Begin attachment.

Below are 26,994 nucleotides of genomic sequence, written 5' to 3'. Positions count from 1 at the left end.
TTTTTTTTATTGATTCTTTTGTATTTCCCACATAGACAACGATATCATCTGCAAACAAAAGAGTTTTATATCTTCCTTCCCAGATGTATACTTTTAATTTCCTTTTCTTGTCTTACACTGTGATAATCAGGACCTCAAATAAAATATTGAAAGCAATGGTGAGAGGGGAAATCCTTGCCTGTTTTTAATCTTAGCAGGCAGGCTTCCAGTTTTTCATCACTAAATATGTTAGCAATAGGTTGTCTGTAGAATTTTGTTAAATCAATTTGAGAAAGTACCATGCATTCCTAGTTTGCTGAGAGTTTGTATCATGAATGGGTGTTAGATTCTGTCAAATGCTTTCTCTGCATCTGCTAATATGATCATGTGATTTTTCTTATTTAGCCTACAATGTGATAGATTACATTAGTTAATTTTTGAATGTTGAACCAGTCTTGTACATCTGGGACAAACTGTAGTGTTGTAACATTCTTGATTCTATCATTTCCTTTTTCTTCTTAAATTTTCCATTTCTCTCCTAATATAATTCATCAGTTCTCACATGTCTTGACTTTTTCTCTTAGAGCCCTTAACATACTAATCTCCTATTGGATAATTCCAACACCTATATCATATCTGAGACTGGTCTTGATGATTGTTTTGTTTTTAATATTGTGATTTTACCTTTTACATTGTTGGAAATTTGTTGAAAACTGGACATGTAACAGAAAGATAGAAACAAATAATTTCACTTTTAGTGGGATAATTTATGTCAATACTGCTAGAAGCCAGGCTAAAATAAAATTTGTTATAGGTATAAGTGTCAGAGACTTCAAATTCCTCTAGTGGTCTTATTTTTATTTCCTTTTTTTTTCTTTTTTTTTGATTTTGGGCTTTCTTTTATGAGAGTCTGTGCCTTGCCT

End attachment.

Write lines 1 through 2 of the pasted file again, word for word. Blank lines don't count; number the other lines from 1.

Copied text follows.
Below are 26,994 nucleotides of genomic sequence, written 5' to 3'. Positions count from 1 at the left end.
TTTTTTTTATTGATTCTTTTGTATTTCCCACATAGACAACGATATCATCTGCAAACAAAAGAGTTTTATATCTTCCTTCCCAGATGTATACTTTTAATTTCCTTTTCTTGTCTTACACTGTGATAATCAGGACCTCAAATAAAATATTGAAAGCAATGGTGAGAGGGGAAATCCTTGCCTGTTTTTAATCTTAGCAGGCAGGCTTCCAGTTTTTCATCACTAAATATGTTAGCAATAGGTTGTCTGTAGAATTTTGTTAAATCAATTTGAGAAAGTACCATGCATTCCTAGTTTGCTGAGAGTTTGTATCATGAATGGGTGTTAGATTCTGTCAAATGCTTTCTCTGCATCTGCTAATATGATCATGTGATTTTTCTTATTTAGCCTACAATGTGATAGATTACATTAGTTAATTTTTGAATGTTGAACCAGTCTTGTACATCTGGGACAAACTGTAGTGTTGTAACATTCTTGATTCTATCATTTCCTTTTTCTTCTTAAATTTTCCATTTCTCTCCTAATATAATTCATCAGTTCTCACATGTCTTGACTTTTTCTCTTAGAGCCCTTAACATACTAATCTCCTATTGGATAATTCCAACACCTATATCATATCTGAGACTGGTCTTGATGATTGTTTTGTTTTTAATATTGTGATTTTACCTTTTACATTGTTGGAAATTTGTTGAAAACTGGACATGTAACAGAAAGATAGAAACAAATAATTTCACTTTTAGTGGGATAATTTATGTCAATACTGCTAGAAGCCAGGCTAAAATAAAATTTGTTATAGGTATAAGTGTCAGAGACTTCAAATTCCTCTAGTGGTCTTATTTTTATTTCCTTTTTTTTTCTTTTTTTTTGATTTTGGGCTTTCTTTTATGAGAGTCTGTGCCTTGCCT